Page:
Twee is a British expression, meaning “too precious to live.” Whether you’re writing an elegant lady or a dainty fairy or a pert sprite, it takes a delicate touch to communicate such characters without sounding like a Victorian lady novelist writing for people with a high glucose tolerance.

6. Committing homicide

I’ve run this danger, when I’ve been told, “Oh, you write fantasy! Must be nice, to just write whatever you want, and never have to research.”

So why write fantasy? Because it’s fun. I love the research. I love coming up with different societies and the characters who would live in them–or different characters and the societies which would be interesting and challenging places for them. I love talking story with my writer pals at the Southern Indiana Writers Group and especially The Awesome D.

I hope my love and enthusiasm shows in my work.


When elderly priest of Micah, “Aunt” Libby, goes on a Final Wandering, she’s accosted and then befriended by an amphibious mugger. The area known as The Eel is infested with worse than minor criminals–it’s under the thumbs of a coalition of greedy, brutal priests. Aunt Libby is a frail barrier to stand between peace and violence, and the worst violence may not come from her enemies…but from her friends.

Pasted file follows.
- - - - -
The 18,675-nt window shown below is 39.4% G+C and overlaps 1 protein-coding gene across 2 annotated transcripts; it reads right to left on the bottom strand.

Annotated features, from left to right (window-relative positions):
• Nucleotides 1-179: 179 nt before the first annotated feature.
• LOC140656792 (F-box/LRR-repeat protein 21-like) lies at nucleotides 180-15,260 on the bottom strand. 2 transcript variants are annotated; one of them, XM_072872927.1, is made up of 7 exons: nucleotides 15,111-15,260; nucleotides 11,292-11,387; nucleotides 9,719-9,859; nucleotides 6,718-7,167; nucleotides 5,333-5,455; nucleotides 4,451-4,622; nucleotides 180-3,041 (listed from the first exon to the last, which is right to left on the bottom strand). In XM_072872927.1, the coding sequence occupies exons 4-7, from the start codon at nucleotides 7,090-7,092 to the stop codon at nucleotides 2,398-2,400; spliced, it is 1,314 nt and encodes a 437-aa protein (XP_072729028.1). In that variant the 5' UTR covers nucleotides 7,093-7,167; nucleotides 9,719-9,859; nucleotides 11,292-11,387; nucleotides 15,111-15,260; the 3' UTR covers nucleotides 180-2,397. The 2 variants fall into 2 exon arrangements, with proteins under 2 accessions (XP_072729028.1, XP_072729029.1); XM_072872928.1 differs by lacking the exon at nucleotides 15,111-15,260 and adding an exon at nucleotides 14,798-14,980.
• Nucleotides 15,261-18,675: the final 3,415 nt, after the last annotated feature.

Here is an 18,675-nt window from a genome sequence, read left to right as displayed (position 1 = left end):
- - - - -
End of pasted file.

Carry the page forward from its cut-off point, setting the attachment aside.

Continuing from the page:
EEL’S REVERENCE is available from OmniLit and at Amazon’s Kindle store.
Visit Marian’s web site for more on writing and her books.


Anyone who leaves a comment at one of my blog tour stops AND mentions EEL’S REVERENCE will be entered. Anyone who buys the book and posts a review anywhere and includes the link to the review as a comment to any of those posts will be entered five times. All entries will be numbered and the winning numbers will be chosen by random number generator. Only one prize per entrant. First winner gets first choice of prize.


  • Free copy of EEL’S REVERENCE or FORCE OF HABIT, my upcoming sf/farce. (2 separate prizes-1 of each)
  • Free softback copy of SWORD AND SORCERESS XXIII, with my story “Undivided” in it.
  • Free softback copy of DYING IN A WINTER WONDERLAND, with my story “Team Player” in it.
  • Your name in the story I’m going to write to promote FORCE OF HABIT.
Published in: on September 9, 2010 at 6:00 am  Comments (15)  
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15 CommentsLeave a comment

  1. […] day three of my blog book tour, I’m visiting Heidi M. Thomas, Author, Editor, Writing Teacher, talking about the dangers of writing fantasy. Homicide is one of […]

    • Thank you for being a guest on my blog, Marian. I hope you’ve assuaged some of the fears of writing (and reading) fantasy!

  2. Marian, these are fabulous! Naturally #6 is my favorite, but this is a great education. Like Alex has done for science fiction, you’ve opened my eyes and made me want to read at least one fantasy novel before I die…and I think I’ll start with yours!